In the final analysis, the critical question is not so much about what is to be avoided as what is to be pursued. Jesus has told us that the two greatest commandments (which in reality are one command) are to love God and to love our neighbor. Nowhere is God’s holiness better seen than in the face of another created in God’s image. There is no other way to love God than loving God’s creatures. These love commands determine the shape of any and all tradition-not the other way around.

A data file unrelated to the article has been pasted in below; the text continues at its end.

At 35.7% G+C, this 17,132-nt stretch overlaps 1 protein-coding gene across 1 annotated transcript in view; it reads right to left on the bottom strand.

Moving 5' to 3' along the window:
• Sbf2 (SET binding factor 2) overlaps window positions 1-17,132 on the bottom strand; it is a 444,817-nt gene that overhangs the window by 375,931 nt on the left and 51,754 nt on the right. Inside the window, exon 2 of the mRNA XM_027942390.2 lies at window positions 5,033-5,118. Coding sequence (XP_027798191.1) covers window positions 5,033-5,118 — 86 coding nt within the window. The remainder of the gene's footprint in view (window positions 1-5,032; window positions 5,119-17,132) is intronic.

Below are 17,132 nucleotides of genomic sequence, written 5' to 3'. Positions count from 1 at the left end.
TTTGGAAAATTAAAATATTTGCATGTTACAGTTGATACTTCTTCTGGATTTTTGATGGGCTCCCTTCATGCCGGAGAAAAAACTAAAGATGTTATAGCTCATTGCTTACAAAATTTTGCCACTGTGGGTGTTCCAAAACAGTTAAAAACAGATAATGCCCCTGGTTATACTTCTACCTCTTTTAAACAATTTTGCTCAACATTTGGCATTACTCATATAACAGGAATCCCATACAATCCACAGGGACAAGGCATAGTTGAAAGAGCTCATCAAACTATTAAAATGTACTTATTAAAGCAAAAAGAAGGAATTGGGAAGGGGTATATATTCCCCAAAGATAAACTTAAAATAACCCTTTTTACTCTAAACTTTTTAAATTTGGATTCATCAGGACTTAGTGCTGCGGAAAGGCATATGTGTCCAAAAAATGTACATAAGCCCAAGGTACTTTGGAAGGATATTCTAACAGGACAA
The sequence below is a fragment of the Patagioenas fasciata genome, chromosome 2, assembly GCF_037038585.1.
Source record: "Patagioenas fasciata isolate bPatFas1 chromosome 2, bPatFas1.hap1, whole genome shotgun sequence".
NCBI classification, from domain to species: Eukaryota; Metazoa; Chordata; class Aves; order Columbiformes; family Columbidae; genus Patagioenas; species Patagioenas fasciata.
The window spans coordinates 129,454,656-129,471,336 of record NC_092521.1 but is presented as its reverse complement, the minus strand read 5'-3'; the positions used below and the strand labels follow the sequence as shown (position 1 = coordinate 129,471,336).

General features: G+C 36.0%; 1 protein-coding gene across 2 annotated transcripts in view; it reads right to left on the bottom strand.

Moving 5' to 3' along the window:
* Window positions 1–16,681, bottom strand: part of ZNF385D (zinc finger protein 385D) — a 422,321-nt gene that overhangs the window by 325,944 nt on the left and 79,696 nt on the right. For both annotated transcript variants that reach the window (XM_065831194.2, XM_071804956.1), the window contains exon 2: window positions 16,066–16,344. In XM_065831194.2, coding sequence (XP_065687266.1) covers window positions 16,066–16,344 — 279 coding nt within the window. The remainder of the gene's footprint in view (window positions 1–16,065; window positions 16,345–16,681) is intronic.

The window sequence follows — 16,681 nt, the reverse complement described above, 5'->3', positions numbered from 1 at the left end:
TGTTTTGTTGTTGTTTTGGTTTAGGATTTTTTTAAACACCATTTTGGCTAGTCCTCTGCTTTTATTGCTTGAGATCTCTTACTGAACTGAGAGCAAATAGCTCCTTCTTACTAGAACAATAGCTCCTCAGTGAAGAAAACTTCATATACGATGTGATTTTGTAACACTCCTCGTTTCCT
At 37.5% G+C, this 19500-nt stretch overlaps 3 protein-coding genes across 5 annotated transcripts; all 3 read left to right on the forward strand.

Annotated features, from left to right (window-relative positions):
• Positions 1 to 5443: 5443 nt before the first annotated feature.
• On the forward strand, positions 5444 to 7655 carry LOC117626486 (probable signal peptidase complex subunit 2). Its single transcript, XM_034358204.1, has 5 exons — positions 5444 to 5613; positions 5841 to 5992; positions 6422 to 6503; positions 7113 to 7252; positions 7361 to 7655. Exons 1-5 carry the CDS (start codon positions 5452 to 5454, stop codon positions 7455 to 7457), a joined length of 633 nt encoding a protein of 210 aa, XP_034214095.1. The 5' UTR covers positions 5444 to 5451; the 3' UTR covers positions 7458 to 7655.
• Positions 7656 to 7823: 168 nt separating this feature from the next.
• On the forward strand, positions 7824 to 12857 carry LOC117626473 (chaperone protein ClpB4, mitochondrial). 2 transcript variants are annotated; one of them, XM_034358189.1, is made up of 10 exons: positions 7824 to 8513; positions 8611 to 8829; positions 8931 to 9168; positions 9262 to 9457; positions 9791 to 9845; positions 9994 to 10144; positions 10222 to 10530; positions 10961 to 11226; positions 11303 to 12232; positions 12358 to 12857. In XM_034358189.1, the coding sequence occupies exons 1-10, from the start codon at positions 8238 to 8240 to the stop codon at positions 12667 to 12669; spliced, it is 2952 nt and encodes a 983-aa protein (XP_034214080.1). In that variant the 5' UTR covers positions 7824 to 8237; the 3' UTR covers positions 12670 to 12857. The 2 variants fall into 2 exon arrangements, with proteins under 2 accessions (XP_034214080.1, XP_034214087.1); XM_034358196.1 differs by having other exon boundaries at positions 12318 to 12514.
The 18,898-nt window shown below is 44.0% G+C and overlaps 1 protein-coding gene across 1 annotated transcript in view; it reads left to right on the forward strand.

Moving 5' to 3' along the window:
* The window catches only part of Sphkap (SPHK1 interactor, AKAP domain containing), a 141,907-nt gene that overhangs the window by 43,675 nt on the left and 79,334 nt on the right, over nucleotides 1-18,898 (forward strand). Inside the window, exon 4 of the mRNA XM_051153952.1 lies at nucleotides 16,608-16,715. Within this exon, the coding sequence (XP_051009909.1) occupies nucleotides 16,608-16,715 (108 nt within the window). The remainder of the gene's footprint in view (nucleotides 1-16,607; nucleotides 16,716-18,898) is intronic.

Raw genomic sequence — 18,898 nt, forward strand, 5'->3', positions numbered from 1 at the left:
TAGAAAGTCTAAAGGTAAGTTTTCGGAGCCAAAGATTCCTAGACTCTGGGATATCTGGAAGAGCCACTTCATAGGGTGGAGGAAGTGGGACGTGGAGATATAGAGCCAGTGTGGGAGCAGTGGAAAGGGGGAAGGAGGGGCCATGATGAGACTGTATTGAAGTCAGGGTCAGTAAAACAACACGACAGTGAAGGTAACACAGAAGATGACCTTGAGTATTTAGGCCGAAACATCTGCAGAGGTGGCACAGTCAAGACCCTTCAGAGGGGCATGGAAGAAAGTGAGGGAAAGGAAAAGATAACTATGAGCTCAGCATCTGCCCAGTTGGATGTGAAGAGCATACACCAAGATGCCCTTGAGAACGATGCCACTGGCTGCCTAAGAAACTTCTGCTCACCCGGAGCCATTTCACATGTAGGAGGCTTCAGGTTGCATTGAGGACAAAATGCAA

The Book of Deuteronomy is the fifth and last of the five making up the “Books of Moses” or the “Pentateuch.” Literally translated, the word “Deuteronomy” means “second law-giving.” In fact, however, the orations given by Moses reflect not so much a different law as an application of the same law given at Sinai to Israel’s new circumstances. More than a recitation of the statutes given in Exodus, Leviticus and Numbers, the orations of Moses in Deuteronomy articulate a unique polity under which Israel is to live and by which she is to be distinguished from the rest of the world’s nations. Like other books in the Pentateuch, Deuteronomy is a work that was completed in several stages. Though sources incorporated into the final product are likely much older, the book itself was likely completed at some point between the fall of the Northern Kingdom in 721 B.C.E. and the return of the Exiles from Babylon around 535 B.C.E. Scholars generally agree that parts of Deuteronomy are related to the book discovered in the Temple archives during the reign of King Josiah beginning in 621 B.C.E. See II Kings 22:3-13. The book as a whole, however, appears to have been addressed specifically to the returning Babylonian exiles as they set about reconstituting and rebuilding their communal existence.